For last week's b7friday topic of science fiction, some hard SF set in S2; 600 words.
A Tide Taken at the Full
"It's too good a chance to miss," said Avon. "We rarely get close enough to a black hole to observe it."
"But you can't! See it, I mean," Vila said. "Doesn't all light and everything else get sucked in?" His grin was replaced by a look of dawning horror. "Including us!"
"Nonsense. One can observe the bending of light around it, and you're quite safe outside the event horizon provided you're moving fast enough to escape the gravity well."
"And we will be. Right?"
"Orac and I have calculated it to a nicety." Avon handed a plastisheet to Jenna. "Here's the course, attitude, and speed."
Jenna looked at it and nodded. "That's easy enough. You want me to turn the Liberator like that because of the tidal forces?"
"Correct, although we shall only experience them for five seconds."
"Eh?" Vila looked worried. "What d'you mean, tidal?"
"It's a small black hole, Vila, so the inverse square law will cause parts of you nearer to it to feel a stronger attraction than parts further away. The effect is also called--" Avon paused for effect "--spaghettification."
Vila paled. "I... I think I'll go and lie down," he said faintly.
"A good idea. Sometimes you show surprising signs of intelligence.." Avon turned to the others. "I would advise everyone to do the same during the pass so that they experience the least difference in gravitational pull." He nodded and left the flight deck to check on his instruments.
"Are you sure this is going to be safe?" Cally asked.
"No problems." said Jenna confidently. "I've done this manoeuvre before, and Avon's calculations look fine to me."
"Besides," said Blake, "it might improve his mood. Anything would be worth that."
In his cabin, Avon stood on a chair, his back against a bulkhead and his eyes on the screen which showed the images from the bottom sensors--a smattering of stars, galaxies, and nebulae distorted in the centre as if someone had put a large lens of black glass there--and a line of ever-changing numbers across the bottom. At the right moment, he kicked the chair away and gasped as he felt his whole body stretch. There was a series of loud cracks as the gap between each vertebra in his spine widened.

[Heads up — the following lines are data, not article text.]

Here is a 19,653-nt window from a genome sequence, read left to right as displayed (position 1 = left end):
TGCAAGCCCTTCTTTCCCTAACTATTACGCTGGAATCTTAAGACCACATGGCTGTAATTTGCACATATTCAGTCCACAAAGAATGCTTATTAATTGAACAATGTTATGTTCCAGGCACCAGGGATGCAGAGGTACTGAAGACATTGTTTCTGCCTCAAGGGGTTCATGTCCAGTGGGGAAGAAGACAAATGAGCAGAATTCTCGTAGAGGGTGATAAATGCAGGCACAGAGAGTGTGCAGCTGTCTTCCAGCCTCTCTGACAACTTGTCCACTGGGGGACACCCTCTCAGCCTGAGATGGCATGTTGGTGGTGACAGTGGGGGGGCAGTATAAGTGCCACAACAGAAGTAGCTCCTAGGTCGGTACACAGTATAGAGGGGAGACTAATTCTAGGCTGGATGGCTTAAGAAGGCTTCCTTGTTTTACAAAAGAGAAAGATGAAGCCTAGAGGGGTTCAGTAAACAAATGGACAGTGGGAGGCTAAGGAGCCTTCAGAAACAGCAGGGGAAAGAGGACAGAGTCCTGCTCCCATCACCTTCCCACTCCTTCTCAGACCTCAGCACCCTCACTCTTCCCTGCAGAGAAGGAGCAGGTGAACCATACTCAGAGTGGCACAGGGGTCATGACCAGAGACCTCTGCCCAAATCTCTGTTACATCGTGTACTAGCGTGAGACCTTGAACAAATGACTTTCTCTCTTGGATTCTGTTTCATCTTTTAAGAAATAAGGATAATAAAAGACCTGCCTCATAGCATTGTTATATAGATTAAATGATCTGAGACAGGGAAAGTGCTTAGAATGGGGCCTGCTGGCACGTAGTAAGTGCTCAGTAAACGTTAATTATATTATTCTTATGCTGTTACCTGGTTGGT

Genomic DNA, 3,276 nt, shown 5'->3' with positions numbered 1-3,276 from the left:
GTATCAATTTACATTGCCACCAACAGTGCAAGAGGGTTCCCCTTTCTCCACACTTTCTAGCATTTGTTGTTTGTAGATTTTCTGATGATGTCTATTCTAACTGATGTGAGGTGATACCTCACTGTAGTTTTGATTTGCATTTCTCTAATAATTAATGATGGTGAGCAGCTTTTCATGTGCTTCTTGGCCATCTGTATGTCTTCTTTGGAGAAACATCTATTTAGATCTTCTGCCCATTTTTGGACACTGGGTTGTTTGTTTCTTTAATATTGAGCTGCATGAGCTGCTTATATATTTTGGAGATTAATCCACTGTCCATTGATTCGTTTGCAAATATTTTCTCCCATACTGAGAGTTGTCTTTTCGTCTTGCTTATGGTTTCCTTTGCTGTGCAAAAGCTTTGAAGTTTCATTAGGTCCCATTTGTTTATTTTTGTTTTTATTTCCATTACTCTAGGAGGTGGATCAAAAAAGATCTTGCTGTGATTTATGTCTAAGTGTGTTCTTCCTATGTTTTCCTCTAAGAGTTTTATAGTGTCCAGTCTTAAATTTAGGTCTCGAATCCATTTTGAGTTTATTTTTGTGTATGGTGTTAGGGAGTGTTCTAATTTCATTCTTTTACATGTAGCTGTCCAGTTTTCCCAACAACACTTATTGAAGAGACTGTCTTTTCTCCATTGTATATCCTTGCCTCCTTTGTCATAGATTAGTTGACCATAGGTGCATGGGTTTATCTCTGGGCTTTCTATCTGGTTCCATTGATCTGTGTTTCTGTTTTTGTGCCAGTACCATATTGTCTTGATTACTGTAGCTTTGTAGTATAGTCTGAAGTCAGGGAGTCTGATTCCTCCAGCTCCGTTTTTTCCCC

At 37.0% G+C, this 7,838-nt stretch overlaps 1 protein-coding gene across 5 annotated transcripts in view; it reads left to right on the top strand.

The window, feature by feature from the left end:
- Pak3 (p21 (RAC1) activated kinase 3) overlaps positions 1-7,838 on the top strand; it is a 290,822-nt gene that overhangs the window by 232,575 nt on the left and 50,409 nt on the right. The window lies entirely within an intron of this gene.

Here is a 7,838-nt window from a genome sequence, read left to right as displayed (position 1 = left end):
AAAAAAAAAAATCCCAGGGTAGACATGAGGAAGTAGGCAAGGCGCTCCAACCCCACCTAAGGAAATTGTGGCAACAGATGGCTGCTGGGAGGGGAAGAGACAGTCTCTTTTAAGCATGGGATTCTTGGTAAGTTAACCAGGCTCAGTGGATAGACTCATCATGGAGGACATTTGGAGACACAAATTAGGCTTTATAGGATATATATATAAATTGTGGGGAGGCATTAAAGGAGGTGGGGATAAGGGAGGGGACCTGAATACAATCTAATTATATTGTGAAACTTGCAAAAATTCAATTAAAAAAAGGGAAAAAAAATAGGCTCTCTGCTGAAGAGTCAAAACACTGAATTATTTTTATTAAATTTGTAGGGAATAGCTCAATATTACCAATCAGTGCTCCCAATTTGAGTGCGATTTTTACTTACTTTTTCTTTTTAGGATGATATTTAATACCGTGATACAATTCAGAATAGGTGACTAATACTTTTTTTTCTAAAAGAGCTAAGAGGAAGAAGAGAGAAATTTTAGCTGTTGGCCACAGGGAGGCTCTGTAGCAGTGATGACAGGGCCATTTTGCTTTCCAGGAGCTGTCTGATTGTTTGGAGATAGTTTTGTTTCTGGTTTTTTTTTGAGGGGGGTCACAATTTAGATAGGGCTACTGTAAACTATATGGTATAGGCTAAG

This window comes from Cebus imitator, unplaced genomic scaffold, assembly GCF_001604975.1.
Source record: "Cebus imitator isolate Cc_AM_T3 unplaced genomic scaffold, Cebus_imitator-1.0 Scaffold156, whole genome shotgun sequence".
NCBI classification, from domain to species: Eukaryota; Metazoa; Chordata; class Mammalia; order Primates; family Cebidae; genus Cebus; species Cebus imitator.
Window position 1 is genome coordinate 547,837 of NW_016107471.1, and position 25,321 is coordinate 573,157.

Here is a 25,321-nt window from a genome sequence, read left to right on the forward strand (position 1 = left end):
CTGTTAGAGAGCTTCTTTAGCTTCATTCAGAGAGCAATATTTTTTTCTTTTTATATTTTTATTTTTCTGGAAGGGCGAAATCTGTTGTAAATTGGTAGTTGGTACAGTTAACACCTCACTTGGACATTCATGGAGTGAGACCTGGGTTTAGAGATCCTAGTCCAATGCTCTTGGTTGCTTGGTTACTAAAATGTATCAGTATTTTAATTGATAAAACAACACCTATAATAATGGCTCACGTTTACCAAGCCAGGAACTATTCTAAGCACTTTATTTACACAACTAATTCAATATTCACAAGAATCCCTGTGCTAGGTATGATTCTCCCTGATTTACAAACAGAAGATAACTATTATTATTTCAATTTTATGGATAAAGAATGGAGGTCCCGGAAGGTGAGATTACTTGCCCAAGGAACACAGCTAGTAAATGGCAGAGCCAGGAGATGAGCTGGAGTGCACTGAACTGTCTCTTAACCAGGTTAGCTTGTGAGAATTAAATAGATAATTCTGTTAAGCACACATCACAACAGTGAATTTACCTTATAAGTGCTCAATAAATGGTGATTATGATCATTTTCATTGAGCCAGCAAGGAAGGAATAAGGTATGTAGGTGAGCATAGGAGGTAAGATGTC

Vila lay on his bed tense with fear. A little sick with fear, actually. He had that butterfly feeling in his stomach. No, worse than that. It was stronger now and obviously it wasn't just nervousness; he had the distinct sensation that his front was being pulled upwards while his back was pressed into the bed. If Avon had got it wrong, he'd be pulled apart. Terrified, he lifted his hands to clamp them over his stomach to hold it in place, but he misjudged and something grabbed them and pulled them up. He yelled in terror, trying to get them back. "Avon! I'll get you for this!" Then the strange invisible tugging weakened and it was all over.
Shaken, Vila sat up and felt himself all over. He seemed the same size and shape as before. He reeled out of his cabin just as Avon left his. Avon didn't look at all ill; quite the opposite in fact.
"You bastard!" said Vila.
"I did warn you."
"I'm not talking about that. You set this up just so you could have your bad back stretched!"
Avon looked dignified. "My interest in the phenomenon was purely scientific."
Vila scowled and stomped off to the galley in search of a stiff drink.
Avon smiled for the first time in weeks.